It can be very difficult for victims of theft to recover their stolen belongings. But there’s a new product that’s promising to give your items their own unique code that will help you catch thieves red-handed…or green-handed.
The product is called SmartWater CSI. It’s been used for years in the United Kingdom, but has only recently come to the United States. “SmartWater is a unique forensic code that contains 26 rare-earth minerals that provide a one-in-a-billion combination that allows it to be traced to a particular individual,” said Leland Liebe, with SmartWater CSI in Ft. Lauderdale, Florida.
Right now, SmartWater is in use in several communities in and around the company’s headquarters in Florida. The company is hoping it catches on nationwide because they say it’s a theft-deterrent along with being a way to recover stolen items or catch criminals.
The product is a liquid that glows green under a high-intensity UV light. It can be applied to clothing, jewelry or electronics. “It can last on clothing, we guarantee it for up to 5 years,” Liebe said about the products application to objects, “It can last on the skin for multiple showers…we can find it, in many cases, weeks later.”
SmartWater CSI provided Fox 25 with samples of their product to test. We marked a variety of items including the arm and hands of Fox 25’s Phil Cross. The SmartWater lasted on his hands through several washings and on his arm for more than a week. Once the liquid dries on your items it is difficult to scratch off and the company says only a small amount of the product is needed for them to be able to analyze it under a microscope to find the unique code embedded in the product.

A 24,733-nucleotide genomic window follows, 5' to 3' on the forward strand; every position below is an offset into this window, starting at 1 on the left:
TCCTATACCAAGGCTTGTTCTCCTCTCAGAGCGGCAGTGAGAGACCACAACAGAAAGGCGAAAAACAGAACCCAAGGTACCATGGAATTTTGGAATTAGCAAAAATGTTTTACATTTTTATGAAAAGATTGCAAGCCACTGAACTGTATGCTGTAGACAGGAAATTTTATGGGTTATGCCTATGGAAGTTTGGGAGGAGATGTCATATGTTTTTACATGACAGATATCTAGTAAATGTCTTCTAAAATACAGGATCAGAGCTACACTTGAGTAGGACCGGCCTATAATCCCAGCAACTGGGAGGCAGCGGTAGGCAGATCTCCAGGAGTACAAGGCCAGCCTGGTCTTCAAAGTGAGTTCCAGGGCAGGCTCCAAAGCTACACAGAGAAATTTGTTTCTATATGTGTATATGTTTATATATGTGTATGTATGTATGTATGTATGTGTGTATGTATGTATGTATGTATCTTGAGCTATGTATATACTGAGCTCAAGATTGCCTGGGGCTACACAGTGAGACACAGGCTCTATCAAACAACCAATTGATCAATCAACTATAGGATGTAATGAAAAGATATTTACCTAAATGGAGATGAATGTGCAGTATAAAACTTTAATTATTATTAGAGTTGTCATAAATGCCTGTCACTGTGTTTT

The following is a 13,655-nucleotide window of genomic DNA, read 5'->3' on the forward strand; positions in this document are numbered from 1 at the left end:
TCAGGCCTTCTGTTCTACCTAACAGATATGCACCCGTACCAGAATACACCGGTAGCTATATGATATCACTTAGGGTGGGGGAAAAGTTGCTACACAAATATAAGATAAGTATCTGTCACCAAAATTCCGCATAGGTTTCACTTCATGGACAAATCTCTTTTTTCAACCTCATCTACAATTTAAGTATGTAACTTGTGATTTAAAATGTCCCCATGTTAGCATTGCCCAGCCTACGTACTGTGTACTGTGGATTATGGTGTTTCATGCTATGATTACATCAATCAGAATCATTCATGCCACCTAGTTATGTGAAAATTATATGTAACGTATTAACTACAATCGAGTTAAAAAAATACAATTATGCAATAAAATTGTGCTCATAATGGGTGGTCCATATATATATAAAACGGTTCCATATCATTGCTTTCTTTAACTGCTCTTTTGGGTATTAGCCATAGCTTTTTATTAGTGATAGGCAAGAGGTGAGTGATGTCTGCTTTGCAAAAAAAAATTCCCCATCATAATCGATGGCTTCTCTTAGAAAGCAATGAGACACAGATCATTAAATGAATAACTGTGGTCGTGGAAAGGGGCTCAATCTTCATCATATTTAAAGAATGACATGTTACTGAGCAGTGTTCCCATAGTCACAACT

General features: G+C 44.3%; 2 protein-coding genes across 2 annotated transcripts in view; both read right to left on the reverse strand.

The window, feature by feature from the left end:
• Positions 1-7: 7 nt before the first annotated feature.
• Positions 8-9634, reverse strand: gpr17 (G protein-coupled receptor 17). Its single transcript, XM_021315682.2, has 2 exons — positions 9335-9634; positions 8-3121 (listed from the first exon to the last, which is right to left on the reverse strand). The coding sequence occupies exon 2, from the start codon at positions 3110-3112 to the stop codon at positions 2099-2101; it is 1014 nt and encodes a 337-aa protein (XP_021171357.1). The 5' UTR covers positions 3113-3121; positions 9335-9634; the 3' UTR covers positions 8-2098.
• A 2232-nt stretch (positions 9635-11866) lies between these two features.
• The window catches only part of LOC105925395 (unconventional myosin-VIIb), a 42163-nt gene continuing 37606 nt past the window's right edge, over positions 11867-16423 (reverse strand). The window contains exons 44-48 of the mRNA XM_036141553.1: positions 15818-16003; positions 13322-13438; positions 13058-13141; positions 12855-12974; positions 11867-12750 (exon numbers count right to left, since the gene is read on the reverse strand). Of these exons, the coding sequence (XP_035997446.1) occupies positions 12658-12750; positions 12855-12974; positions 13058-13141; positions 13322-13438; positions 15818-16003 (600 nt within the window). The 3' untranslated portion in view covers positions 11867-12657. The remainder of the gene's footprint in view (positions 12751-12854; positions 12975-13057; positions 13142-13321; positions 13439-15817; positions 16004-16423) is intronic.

“I see a lot of advantages towards it, especially for items that don’t have serial numbers,” said former police officer Wes Elliott. Elliott owns Practical Shooting in McLoud and teaches the public how to protect themselves.
Elliott said property crimes are some of the hardest to solve for police. He says people should keep an inventory of the high-priced items they own, using pictures and serial numbers. But he says some items like jewelry, for instance, do not have serial numbers. He says if pawn shops and other second-hand buyers had the technology to scan for SmartWater it could make a difference in early identification of stolen items.
SmartWater is working with police departments and jails in Florida to equip them with the special lights needed to detect the product. They say another application of the product is in burglar alarms themselves. SmartWater can be equipped to spray when an alarm goes off, nearly permanently marking the criminal a unique code that places them at the crime scene.
Oklahoma City police tell Fox 25 they have reviewed SmartWater and are interested in the applications for the metro area. However the city is concerned about how the technology will hold up in a US court. Right now, there have been no cases involving SmartWater in court, but that’s not because it’s not helping catch criminals.
“Because of the characteristics associated with its unique traceability most individuals associated with SmartWater have pleaded out,” Liebe said, “We anticipate to have our first court case in the United States very soon.”